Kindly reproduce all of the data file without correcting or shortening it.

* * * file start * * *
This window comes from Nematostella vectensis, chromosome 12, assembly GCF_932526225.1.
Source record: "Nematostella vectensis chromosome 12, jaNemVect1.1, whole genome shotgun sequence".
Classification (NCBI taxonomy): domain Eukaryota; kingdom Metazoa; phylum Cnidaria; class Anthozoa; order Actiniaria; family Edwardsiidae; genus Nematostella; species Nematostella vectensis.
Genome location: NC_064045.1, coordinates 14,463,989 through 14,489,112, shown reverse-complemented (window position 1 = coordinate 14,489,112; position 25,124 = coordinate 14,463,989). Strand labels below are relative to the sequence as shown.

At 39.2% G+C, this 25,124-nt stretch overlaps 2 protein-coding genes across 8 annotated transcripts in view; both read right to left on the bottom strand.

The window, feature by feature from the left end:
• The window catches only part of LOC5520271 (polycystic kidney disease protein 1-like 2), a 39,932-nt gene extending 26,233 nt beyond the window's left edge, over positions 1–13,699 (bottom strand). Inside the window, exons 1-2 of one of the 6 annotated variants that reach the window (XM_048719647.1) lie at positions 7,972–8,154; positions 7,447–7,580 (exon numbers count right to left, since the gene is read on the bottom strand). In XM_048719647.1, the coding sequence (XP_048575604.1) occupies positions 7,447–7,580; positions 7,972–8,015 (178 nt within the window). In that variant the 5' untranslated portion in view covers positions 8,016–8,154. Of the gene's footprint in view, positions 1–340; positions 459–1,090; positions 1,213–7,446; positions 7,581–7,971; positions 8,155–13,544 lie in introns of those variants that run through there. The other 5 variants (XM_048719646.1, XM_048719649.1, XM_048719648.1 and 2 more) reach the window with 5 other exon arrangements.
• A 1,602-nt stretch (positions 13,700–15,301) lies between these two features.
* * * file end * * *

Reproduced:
This window comes from Nematostella vectensis, chromosome 12, assembly GCF_932526225.1.
Source record: "Nematostella vectensis chromosome 12, jaNemVect1.1, whole genome shotgun sequence".
Classification (NCBI taxonomy): domain Eukaryota; kingdom Metazoa; phylum Cnidaria; class Anthozoa; order Actiniaria; family Edwardsiidae; genus Nematostella; species Nematostella vectensis.
Genome location: NC_064045.1, coordinates 14,463,989 through 14,489,112, shown reverse-complemented (window position 1 = coordinate 14,489,112; position 25,124 = coordinate 14,463,989). Strand labels below are relative to the sequence as shown.

At 39.2% G+C, this 25,124-nt stretch overlaps 2 protein-coding genes across 8 annotated transcripts in view; both read right to left on the bottom strand.

The window, feature by feature from the left end:
• The window catches only part of LOC5520271 (polycystic kidney disease protein 1-like 2), a 39,932-nt gene extending 26,233 nt beyond the window's left edge, over positions 1–13,699 (bottom strand). Inside the window, exons 1-2 of one of the 6 annotated variants that reach the window (XM_048719647.1) lie at positions 7,972–8,154; positions 7,447–7,580 (exon numbers count right to left, since the gene is read on the bottom strand). In XM_048719647.1, the coding sequence (XP_048575604.1) occupies positions 7,447–7,580; positions 7,972–8,015 (178 nt within the window). In that variant the 5' untranslated portion in view covers positions 8,016–8,154. Of the gene's footprint in view, positions 1–340; positions 459–1,090; positions 1,213–7,446; positions 7,581–7,971; positions 8,155–13,544 lie in introns of those variants that run through there. The other 5 variants (XM_048719646.1, XM_048719649.1, XM_048719648.1 and 2 more) reach the window with 5 other exon arrangements.
• A 1,602-nt stretch (positions 13,700–15,301) lies between these two features.